.fieldWithErrors {
    border: 3px solid red;

  2. An event will also be issued in the field to indicate whether or not the field is valid. The events to watch for are fv:onInvalid and fv:onValid. These events can be used to hide/show error messages such the following which will display a pre-defined error message:

    $$('input').each(function(inputElem) {
    inputElem.observe("fv:onInvalid", function() {
    $(this.identify() + "-error").show();}.bind(inputElem));
    inputElem.observe("fv:onValid", function() {
    $(this.identify() + "-error").hide();}.bind(inputElem));

    Or any number of other actions. For example, you may wish to display a popup error message such as those provided by Prototype Window or add messages to an error flash area as commonly done in Rails apps or toggle the submit button as enabled/disabled. Using these events allows you to add whatever actions you desire when the
    validation fails (or passes).


Monday, May 05, 2008

keydown vs. keypress (in JavaScript)

In my next post, I intend to discuss a validation library which performs keystroke and field level validation for HTML forms using JavaScript and regular expressions. However, before you can correctly understand how the validation works, as well as when you can test for various validation conditions, you have to recognize the different behaviors between the keydown and keypress events.

In the following text fields, type whatever you like and notice the different behaviors in the table below it.


Some notable problem keys when dealing with JavaScript keystroke validation are the arrow keys and other editing keys (delete, home, end, insert) which should be allowed in order to edit a field value, however they can appear to be punctuation symbols which may not be desired in the field. Function keys and number pad keys are also problematic.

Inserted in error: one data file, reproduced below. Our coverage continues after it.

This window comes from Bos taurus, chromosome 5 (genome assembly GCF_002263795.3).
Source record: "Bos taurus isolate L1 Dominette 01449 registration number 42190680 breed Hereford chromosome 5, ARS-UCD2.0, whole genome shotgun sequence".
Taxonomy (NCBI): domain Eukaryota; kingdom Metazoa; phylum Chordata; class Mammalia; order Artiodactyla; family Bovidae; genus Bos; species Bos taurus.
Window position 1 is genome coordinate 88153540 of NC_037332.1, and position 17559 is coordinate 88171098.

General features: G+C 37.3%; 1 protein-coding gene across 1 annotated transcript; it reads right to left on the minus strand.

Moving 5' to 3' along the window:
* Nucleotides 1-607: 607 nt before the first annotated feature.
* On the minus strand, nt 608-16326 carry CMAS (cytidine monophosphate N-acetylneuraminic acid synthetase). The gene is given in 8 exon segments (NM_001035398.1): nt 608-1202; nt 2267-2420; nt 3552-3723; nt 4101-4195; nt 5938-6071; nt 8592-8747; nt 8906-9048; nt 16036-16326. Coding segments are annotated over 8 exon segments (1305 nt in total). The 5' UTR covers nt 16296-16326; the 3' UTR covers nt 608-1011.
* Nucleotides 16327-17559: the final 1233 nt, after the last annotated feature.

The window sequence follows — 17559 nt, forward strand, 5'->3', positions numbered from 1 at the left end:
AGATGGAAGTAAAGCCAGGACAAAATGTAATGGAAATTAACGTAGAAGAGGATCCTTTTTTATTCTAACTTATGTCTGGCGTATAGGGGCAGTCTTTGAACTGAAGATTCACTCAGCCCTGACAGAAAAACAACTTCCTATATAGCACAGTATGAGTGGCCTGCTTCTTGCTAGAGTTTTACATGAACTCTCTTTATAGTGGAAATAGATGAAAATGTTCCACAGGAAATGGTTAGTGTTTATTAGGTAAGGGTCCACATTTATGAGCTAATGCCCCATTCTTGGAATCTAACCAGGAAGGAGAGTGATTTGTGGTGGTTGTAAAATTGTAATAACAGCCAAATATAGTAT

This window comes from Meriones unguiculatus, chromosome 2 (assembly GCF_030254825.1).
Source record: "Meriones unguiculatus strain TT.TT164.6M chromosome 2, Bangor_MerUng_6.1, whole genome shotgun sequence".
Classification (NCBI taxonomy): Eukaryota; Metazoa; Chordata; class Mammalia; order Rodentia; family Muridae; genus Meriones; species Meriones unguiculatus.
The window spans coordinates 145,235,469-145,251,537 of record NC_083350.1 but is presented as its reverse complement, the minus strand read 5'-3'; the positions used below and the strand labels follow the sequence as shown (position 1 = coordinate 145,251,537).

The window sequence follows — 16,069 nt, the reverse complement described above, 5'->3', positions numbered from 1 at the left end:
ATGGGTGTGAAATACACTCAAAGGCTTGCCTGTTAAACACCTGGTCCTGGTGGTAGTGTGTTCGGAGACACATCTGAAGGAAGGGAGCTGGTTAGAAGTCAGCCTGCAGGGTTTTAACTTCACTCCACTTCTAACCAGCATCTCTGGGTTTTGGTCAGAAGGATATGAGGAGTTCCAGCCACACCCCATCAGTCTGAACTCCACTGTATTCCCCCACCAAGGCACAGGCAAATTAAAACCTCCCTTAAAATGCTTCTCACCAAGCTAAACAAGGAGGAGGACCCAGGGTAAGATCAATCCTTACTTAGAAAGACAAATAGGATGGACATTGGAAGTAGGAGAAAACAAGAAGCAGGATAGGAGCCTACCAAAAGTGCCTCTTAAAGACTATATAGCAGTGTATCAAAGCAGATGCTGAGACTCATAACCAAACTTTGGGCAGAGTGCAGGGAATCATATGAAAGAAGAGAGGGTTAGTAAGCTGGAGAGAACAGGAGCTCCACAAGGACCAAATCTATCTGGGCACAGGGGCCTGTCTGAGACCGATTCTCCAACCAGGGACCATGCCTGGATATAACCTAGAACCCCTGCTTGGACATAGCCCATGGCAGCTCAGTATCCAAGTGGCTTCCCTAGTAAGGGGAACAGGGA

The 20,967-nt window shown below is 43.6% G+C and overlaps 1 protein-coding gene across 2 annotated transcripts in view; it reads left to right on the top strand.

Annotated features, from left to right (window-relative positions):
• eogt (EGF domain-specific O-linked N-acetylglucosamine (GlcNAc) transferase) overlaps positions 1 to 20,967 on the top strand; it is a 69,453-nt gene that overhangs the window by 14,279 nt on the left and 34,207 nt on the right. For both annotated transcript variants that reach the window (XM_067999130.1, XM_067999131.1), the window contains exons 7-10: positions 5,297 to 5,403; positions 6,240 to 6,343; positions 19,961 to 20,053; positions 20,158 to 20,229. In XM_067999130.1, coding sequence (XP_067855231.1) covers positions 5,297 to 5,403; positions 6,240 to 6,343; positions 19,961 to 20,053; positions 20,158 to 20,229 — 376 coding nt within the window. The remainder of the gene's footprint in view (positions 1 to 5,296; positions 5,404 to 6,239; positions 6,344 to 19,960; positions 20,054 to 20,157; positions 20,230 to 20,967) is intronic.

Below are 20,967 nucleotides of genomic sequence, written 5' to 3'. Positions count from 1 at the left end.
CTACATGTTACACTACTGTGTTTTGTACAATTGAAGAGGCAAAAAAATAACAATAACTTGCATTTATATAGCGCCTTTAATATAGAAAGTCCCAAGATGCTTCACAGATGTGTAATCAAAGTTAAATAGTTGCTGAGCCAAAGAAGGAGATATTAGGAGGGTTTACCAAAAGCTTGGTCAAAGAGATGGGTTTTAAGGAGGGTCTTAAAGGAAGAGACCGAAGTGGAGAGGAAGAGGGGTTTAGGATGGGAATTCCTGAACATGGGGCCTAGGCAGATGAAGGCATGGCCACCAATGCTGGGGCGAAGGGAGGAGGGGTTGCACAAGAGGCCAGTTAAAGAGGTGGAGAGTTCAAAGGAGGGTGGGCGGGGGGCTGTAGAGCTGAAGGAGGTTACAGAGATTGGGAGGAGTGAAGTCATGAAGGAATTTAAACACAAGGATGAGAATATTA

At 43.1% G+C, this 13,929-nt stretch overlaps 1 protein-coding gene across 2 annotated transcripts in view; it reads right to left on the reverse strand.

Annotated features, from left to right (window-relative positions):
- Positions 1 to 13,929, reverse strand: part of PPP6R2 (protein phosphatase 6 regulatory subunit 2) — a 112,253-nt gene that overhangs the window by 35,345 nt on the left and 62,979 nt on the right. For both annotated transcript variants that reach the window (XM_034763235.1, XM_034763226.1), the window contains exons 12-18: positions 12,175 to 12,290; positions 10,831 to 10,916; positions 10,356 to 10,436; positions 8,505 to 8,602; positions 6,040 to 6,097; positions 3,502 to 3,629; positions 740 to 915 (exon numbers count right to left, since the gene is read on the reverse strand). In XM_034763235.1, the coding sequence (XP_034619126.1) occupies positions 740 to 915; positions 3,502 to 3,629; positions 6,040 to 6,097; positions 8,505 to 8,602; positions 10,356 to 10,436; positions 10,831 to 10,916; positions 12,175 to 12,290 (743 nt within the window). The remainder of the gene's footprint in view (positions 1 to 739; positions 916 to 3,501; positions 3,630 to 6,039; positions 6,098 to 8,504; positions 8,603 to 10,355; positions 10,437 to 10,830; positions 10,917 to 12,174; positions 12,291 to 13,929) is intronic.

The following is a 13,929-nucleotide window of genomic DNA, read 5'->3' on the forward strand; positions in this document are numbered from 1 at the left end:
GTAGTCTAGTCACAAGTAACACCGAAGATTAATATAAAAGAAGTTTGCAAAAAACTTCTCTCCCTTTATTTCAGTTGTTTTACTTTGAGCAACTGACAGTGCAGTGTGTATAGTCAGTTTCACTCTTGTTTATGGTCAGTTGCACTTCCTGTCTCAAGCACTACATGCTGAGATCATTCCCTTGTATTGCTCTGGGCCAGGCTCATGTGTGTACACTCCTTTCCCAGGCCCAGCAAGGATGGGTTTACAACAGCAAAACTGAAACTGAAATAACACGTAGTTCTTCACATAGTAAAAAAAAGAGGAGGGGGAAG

Here are some key observations regarding keypress events:

  • Firefox sends regular keys as charCodes and special keys as keyCodes

  • Safari sends both charCode and keyCode for regular keys but does not issue keypress events for special keys

  • Internet Explorer does not send charCodes, only keyCodes, and does not issue keypress events for special keys

  • Opera does not send charCodes, only keyCodes, but also issues keypress events for special keys making it impossible to distinguish between some keys such as '-' vs. Insert and '.' vs. Delete

  • Konqueror will send both charCode and keyCode for regular keys, but only keyCode for special keys

Friday, May 02, 2008

Bluetooth Proximity Monitor (improved)

About a month ago, a friend of mine pointed out a bluetooth proximity program for windows which would lock your desktop when you walked away by polling your mobile phone's proximity to your computer. I thought that sounded fun to try as I have a bluetooth enabled phone and laptop, however, I'm running Linux, not Windows. After a quick search on Google I found a Bluetooth Proximity Monitor script for Linux. It worked pretty well as it was, but I've made a few adjustments to it to improve it for my purposes.

  1. The original script is written for KDE or other window managers that use xscreensaver. Since I'm currently running in Gnome, I had to switch the commands to use gnome-screensaver instead.